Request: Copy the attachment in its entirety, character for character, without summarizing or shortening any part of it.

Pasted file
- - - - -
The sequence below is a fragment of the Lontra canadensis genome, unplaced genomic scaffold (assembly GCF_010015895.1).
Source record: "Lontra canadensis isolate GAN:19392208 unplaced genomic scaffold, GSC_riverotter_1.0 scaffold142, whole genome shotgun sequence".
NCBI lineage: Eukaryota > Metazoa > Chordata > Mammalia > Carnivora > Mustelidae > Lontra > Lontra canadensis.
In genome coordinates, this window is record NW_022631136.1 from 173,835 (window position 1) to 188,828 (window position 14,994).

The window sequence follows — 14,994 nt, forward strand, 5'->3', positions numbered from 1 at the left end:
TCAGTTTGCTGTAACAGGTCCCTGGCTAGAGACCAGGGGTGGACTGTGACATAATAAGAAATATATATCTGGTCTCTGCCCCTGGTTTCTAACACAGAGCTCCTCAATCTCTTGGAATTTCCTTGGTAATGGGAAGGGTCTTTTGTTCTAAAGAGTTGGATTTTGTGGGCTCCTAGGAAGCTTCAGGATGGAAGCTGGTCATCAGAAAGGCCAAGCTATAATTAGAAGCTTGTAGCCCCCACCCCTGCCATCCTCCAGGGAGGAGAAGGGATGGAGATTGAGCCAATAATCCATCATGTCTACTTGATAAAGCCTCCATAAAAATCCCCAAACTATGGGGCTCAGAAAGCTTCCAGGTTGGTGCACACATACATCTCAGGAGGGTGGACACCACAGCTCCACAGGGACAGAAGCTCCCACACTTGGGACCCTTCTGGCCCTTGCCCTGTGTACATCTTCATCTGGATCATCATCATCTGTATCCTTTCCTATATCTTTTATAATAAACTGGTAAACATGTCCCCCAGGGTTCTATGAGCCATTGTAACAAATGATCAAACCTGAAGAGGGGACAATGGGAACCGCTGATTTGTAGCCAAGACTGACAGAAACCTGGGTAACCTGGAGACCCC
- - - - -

The sequence below is a fragment of the Lontra canadensis genome, unplaced genomic scaffold (assembly GCF_010015895.1).
Source record: "Lontra canadensis isolate GAN:19392208 unplaced genomic scaffold, GSC_riverotter_1.0 scaffold142, whole genome shotgun sequence".
NCBI lineage: Eukaryota > Metazoa > Chordata > Mammalia > Carnivora > Mustelidae > Lontra > Lontra canadensis.
In genome coordinates, this window is record NW_022631136.1 from 173,835 (window position 1) to 188,828 (window position 14,994).

The window sequence follows — 14,994 nt, forward strand, 5'->3', positions numbered from 1 at the left end:
TCAGTTTGCTGTAACAGGTCCCTGGCTAGAGACCAGGGGTGGACTGTGACATAATAAGAAATATATATCTGGTCTCTGCCCCTGGTTTCTAACACAGAGCTCCTCAATCTCTTGGAATTTCCTTGGTAATGGGAAGGGTCTTTTGTTCTAAAGAGTTGGATTTTGTGGGCTCCTAGGAAGCTTCAGGATGGAAGCTGGTCATCAGAAAGGCCAAGCTATAATTAGAAGCTTGTAGCCCCCACCCCTGCCATCCTCCAGGGAGGAGAAGGGATGGAGATTGAGCCAATAATCCATCATGTCTACTTGATAAAGCCTCCATAAAAATCCCCAAACTATGGGGCTCAGAAAGCTTCCAGGTTGGTGCACACATACATCTCAGGAGGGTGGACACCACAGCTCCACAGGGACAGAAGCTCCCACACTTGGGACCCTTCTGGCCCTTGCCCTGTGTACATCTTCATCTGGATCATCATCATCTGTATCCTTTCCTATATCTTTTATAATAAACTGGTAAACATGTCCCCCAGGGTTCTATGAGCCATTGTAACAAATGATCAAACCTGAAGAGGGGACAATGGGAACCGCTGATTTGTAGCCAAGACTGACAGAAACCTGGGTAACCTGGAGACCCC